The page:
Disclaimer: I do not have children. I am very curious myself to hear what parents with children will think of this book. I got this book because I teach college, and in the last two years it seems that the students have really changed--stuff that used to work no longer does. I'm looking for answers.
For example, this book discusses why adolescents lie--a problem I've run into many times. *Part* of their argument (I don't mean to oversimplify their point) is that teenagers have learned that a)telling the truth will get them in trouble b) getting away with lying saves both them and their parents from aggravation and c) there's really no worse penalty for getting caught for doing X *and* lying about it than there is for doing X--thus there's no harm in trying, at least, the lie. This makes absolute sense with the scenarios I see semester to semester. Now that I know where it's coming from, I can consider better how to manage it--as in, make clear that the penalty for lying in this class will be much worse than just getting a zero on the paper.
This book has also, though it wasn't a main point of the book, reinforced to me something I've felt for a long time: that education should shape the whole person, beyond academics. Schools are were young people spend most of their time and have most of their social interactions--it makes perfect sense that schools should also get involved in teaching 'good human being' skills.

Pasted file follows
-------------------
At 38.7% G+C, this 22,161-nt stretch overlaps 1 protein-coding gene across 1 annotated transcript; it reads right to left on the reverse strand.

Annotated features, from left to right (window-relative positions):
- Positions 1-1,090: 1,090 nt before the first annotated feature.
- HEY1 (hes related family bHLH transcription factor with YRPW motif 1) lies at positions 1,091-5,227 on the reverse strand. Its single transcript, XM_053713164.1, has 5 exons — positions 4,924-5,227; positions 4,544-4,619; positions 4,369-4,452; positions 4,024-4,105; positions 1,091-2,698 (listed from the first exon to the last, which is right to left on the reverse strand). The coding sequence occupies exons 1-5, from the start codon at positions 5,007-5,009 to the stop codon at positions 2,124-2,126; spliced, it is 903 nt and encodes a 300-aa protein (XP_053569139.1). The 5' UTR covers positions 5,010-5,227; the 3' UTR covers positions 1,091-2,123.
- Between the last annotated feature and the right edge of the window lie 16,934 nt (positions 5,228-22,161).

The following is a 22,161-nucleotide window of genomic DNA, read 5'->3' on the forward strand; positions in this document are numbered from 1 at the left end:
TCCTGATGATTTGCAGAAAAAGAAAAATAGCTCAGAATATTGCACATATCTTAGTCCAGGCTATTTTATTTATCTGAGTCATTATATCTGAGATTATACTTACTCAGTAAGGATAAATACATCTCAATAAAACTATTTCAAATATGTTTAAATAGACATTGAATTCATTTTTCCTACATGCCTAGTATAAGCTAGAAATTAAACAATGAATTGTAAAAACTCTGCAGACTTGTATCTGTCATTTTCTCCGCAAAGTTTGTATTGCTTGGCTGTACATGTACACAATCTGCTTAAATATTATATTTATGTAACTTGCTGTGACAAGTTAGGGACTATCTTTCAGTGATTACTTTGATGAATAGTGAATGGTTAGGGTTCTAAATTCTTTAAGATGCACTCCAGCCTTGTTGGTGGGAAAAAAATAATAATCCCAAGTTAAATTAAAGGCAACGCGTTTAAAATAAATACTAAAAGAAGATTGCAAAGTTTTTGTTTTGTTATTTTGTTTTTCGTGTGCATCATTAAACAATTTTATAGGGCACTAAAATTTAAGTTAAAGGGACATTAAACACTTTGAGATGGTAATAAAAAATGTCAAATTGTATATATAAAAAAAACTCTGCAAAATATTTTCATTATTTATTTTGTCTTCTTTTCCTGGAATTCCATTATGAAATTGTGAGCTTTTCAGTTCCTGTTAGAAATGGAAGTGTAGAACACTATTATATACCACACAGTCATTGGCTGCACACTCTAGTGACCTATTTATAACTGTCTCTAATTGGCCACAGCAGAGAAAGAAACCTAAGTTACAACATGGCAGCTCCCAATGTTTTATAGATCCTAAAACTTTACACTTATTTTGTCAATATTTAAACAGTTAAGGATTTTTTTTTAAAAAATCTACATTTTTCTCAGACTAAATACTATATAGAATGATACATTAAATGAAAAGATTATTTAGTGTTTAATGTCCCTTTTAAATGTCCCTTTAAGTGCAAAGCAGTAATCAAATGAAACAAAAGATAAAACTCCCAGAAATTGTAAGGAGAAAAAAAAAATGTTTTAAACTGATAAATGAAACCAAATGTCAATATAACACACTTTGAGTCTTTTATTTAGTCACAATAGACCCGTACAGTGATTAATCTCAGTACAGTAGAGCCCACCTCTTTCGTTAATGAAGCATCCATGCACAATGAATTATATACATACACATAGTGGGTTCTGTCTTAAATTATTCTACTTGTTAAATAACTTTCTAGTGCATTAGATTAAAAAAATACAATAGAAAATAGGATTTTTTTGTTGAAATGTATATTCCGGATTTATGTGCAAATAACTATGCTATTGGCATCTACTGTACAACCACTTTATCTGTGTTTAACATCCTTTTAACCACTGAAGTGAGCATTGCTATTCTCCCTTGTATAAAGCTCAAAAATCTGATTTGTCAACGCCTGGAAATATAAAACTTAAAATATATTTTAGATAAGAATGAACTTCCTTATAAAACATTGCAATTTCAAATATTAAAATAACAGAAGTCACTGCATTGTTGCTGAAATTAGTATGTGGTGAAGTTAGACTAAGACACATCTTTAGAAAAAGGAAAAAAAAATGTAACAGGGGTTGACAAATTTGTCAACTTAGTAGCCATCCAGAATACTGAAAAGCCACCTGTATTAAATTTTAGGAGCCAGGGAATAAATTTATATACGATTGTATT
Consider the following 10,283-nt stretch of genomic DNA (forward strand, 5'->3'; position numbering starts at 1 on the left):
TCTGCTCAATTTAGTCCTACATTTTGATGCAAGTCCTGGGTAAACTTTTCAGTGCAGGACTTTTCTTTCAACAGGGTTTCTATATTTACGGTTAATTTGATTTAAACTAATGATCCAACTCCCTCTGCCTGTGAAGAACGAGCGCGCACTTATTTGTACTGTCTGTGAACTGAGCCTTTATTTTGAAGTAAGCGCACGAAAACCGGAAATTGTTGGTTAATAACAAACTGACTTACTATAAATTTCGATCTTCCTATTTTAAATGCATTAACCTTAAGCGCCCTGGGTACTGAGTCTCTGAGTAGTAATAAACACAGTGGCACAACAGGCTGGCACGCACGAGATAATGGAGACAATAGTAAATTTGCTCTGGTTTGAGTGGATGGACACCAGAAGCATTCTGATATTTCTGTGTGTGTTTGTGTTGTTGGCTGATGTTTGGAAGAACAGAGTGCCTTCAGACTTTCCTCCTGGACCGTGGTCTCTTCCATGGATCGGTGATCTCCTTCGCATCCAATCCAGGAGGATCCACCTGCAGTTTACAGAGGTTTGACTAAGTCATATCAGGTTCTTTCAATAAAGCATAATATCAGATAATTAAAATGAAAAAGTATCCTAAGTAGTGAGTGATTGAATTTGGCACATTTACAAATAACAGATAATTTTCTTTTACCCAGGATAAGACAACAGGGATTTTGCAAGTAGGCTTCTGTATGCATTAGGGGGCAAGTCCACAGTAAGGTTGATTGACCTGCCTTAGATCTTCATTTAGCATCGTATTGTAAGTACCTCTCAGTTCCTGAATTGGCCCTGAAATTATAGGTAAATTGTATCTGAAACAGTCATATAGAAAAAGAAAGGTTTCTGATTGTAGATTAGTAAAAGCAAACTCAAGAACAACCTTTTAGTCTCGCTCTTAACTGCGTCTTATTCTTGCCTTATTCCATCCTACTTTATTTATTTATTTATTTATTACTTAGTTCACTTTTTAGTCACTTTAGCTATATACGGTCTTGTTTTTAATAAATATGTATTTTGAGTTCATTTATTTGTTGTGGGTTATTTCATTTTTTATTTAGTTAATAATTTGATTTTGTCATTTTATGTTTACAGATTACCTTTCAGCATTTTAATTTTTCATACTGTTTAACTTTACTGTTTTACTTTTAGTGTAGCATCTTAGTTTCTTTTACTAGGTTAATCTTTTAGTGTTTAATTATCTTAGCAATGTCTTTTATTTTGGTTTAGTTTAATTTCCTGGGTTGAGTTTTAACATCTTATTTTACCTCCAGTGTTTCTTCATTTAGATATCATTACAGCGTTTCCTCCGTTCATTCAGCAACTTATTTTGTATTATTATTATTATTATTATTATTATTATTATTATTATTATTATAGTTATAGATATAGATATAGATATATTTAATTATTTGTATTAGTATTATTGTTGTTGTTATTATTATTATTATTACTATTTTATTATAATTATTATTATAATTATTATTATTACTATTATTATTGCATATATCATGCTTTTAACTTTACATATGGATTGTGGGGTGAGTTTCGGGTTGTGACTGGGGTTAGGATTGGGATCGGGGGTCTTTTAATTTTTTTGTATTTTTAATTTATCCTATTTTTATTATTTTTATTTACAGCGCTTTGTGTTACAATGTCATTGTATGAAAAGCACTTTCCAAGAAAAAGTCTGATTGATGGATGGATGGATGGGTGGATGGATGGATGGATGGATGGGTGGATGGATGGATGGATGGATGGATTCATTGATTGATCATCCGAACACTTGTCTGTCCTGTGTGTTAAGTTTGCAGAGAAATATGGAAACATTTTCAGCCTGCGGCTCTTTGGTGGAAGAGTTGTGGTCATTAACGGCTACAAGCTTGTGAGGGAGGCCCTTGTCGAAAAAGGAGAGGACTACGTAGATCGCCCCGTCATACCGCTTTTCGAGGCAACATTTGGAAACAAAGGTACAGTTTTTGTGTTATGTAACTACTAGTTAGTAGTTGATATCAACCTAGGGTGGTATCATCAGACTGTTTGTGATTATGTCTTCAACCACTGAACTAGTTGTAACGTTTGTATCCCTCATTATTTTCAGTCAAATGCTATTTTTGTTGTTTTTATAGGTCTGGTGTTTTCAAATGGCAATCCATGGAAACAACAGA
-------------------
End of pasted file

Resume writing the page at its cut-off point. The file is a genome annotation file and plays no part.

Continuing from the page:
The surprise in this book comes from the fact that all of our old notions of how to create good human beings are apparently completely unsupported by science. We think praise is good--turns out indiscriminate praise can actually cause students to underperform! We think arguments are all bad--turns out they're not! We think violent TV programs are the ones we want to shield our kids from--turns out that more schoolyard cruelty came from groups who watched 'safe' cartoons like "Arthur."
What I appreciated was that this book didn't (to me, at least) take an alarmist tone--stop that, you're ruining your child!!! Instead it shows the assumptions, challenges them, brings in science and then goes on to humanize the results--Bronson's little discussions with his son in the race chapter were insightful and awfully cute, and really drove the points home. His open discomfort with the praise issue hit all the points I'd imagine I'd go through in 'praise withdrawal.'
One thing I wanted, simply, was more! More science! They kept the science parts as short and general-readership-friendly as they could, which is a great choice to sell books that will reach the largest audience, but me, I wanted more than little blurbs of studies. Not that I wasn't convinced, but I wanted to see a bit more for myself.
I am planning on passing this book on to my friends (especially those with young children) and having some really great discussions about it. This would be a great pick for a bookclub or discussion group.